North Korea Deal Seen as Starting Point Only
by Jim Lobe
week's six-party agreement on the principles for denuclearizing
the Korean peninsula is being greeted somewhat warily here, with
most experts stressing that the accord marks only the beginning
of what is likely to be a protracted negotiating process that could
take years, rather than months, to achieve.
The deal reached
by the two Koreas, Japan, Russia, the U.S., and China nonetheless
sets out a comprehensive framework. If successfully implemented,
it would not only defuse a three-year-old crisis over Pyongyang's
nuclear intentions, but also ensure that nuclear weapons are effectively
banned from one of the world's most militarized hotspots and bolster
the badly battered Nonproliferation Treaty (NPT).
Korea returns to the treaty, it will bind every country in the world
save India, Pakistan, and Israel," noted the New York Times,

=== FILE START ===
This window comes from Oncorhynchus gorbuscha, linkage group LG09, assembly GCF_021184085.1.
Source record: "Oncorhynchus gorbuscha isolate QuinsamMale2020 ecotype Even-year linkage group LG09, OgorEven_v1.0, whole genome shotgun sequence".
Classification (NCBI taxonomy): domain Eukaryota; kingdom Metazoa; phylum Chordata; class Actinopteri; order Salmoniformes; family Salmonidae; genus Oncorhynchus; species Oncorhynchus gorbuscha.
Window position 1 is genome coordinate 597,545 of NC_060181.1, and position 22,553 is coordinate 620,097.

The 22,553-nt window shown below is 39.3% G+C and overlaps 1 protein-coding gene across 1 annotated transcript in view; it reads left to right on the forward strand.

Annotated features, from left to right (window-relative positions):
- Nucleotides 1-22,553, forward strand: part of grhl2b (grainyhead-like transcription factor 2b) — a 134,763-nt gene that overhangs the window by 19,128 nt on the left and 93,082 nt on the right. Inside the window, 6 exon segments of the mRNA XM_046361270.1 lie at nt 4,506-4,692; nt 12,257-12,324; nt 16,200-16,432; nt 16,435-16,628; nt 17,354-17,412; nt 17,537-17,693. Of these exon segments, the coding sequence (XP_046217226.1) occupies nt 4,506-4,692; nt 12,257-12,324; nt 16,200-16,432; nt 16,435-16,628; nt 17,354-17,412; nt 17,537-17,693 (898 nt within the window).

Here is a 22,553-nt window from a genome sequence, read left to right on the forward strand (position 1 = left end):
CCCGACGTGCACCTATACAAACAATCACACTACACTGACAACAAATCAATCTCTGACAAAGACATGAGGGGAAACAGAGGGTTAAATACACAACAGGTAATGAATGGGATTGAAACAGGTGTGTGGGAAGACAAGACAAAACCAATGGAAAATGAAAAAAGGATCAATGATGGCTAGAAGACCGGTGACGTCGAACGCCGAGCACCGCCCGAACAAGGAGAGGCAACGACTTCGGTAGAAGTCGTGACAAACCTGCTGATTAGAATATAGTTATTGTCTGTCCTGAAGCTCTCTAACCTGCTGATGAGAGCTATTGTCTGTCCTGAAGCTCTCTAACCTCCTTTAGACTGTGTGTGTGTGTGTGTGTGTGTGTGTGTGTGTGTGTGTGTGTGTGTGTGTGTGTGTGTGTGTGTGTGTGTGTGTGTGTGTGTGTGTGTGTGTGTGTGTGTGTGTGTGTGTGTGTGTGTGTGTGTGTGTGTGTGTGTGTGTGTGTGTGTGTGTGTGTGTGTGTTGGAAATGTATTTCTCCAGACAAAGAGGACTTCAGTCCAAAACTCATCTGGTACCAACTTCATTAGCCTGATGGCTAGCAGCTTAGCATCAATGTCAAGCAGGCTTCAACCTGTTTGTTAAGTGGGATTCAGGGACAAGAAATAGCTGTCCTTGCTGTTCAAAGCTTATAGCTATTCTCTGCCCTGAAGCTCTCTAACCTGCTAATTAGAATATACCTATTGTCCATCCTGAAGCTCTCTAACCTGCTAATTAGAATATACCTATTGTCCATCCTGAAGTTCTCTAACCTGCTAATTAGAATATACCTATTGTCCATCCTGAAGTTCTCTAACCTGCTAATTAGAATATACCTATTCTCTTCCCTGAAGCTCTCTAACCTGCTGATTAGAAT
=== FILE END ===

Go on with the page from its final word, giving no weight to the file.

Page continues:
which praised U.S. President George W. Bush, who personally signed
off on the deal, for having "rediscovered the safeguards and
rewards of peaceful international diplomacy and this vital treaty
precise details of verification, inspection, and the sequencing
of specific actions and rewards remain to be worked out in future
rounds of talks, the first of which is now set for early November.
The longer these details take to be worked out, the easier it will
be for hardliners, who had resisted any engagement with North Korea,
to attack the accord.
is a good statement of principles, but it does not and was never
intended to solve all of the problems," according to Alan Romberg,
a Korea specialist and former senior State Department official at